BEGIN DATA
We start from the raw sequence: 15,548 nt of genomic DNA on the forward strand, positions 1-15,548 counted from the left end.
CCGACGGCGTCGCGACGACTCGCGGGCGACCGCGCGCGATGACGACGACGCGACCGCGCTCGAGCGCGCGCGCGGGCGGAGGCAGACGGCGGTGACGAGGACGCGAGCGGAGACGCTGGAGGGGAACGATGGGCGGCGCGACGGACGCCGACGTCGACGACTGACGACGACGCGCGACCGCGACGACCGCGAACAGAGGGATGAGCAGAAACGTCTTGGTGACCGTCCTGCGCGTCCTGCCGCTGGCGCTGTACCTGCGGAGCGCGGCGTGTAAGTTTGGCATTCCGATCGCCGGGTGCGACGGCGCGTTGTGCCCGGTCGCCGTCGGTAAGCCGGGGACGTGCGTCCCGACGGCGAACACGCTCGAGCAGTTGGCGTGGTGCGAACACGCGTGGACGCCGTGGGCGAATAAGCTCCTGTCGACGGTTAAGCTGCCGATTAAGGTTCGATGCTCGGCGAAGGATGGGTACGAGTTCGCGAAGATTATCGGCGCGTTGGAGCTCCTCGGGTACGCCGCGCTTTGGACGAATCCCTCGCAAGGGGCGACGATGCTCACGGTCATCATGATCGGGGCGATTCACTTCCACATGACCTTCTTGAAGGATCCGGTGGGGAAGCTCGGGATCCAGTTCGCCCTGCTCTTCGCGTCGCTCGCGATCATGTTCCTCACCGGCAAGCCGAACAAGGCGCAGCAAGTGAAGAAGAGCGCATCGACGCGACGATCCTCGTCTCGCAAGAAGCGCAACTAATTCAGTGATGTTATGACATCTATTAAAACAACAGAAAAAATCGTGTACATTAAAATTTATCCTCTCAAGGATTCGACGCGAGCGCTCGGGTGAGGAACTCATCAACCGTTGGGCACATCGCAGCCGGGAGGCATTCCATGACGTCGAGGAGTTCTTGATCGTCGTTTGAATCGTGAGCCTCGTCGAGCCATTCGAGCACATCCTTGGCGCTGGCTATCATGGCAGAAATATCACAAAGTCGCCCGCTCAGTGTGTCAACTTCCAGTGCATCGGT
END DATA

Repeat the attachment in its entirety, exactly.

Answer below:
We start from the raw sequence: 15,548 nt of genomic DNA on the forward strand, positions 1-15,548 counted from the left end.
CCGACGGCGTCGCGACGACTCGCGGGCGACCGCGCGCGATGACGACGACGCGACCGCGCTCGAGCGCGCGCGCGGGCGGAGGCAGACGGCGGTGACGAGGACGCGAGCGGAGACGCTGGAGGGGAACGATGGGCGGCGCGACGGACGCCGACGTCGACGACTGACGACGACGCGCGACCGCGACGACCGCGAACAGAGGGATGAGCAGAAACGTCTTGGTGACCGTCCTGCGCGTCCTGCCGCTGGCGCTGTACCTGCGGAGCGCGGCGTGTAAGTTTGGCATTCCGATCGCCGGGTGCGACGGCGCGTTGTGCCCGGTCGCCGTCGGTAAGCCGGGGACGTGCGTCCCGACGGCGAACACGCTCGAGCAGTTGGCGTGGTGCGAACACGCGTGGACGCCGTGGGCGAATAAGCTCCTGTCGACGGTTAAGCTGCCGATTAAGGTTCGATGCTCGGCGAAGGATGGGTACGAGTTCGCGAAGATTATCGGCGCGTTGGAGCTCCTCGGGTACGCCGCGCTTTGGACGAATCCCTCGCAAGGGGCGACGATGCTCACGGTCATCATGATCGGGGCGATTCACTTCCACATGACCTTCTTGAAGGATCCGGTGGGGAAGCTCGGGATCCAGTTCGCCCTGCTCTTCGCGTCGCTCGCGATCATGTTCCTCACCGGCAAGCCGAACAAGGCGCAGCAAGTGAAGAAGAGCGCATCGACGCGACGATCCTCGTCTCGCAAGAAGCGCAACTAATTCAGTGATGTTATGACATCTATTAAAACAACAGAAAAAATCGTGTACATTAAAATTTATCCTCTCAAGGATTCGACGCGAGCGCTCGGGTGAGGAACTCATCAACCGTTGGGCACATCGCAGCCGGGAGGCATTCCATGACGTCGAGGAGTTCTTGATCGTCGTTTGAATCGTGAGCCTCGTCGAGCCATTCGAGCACATCCTTGGCGCTGGCTATCATGGCAGAAATATCACAAAGTCGCCCGCTCAGTGTGTCAACTTCCAGTGCATCGGT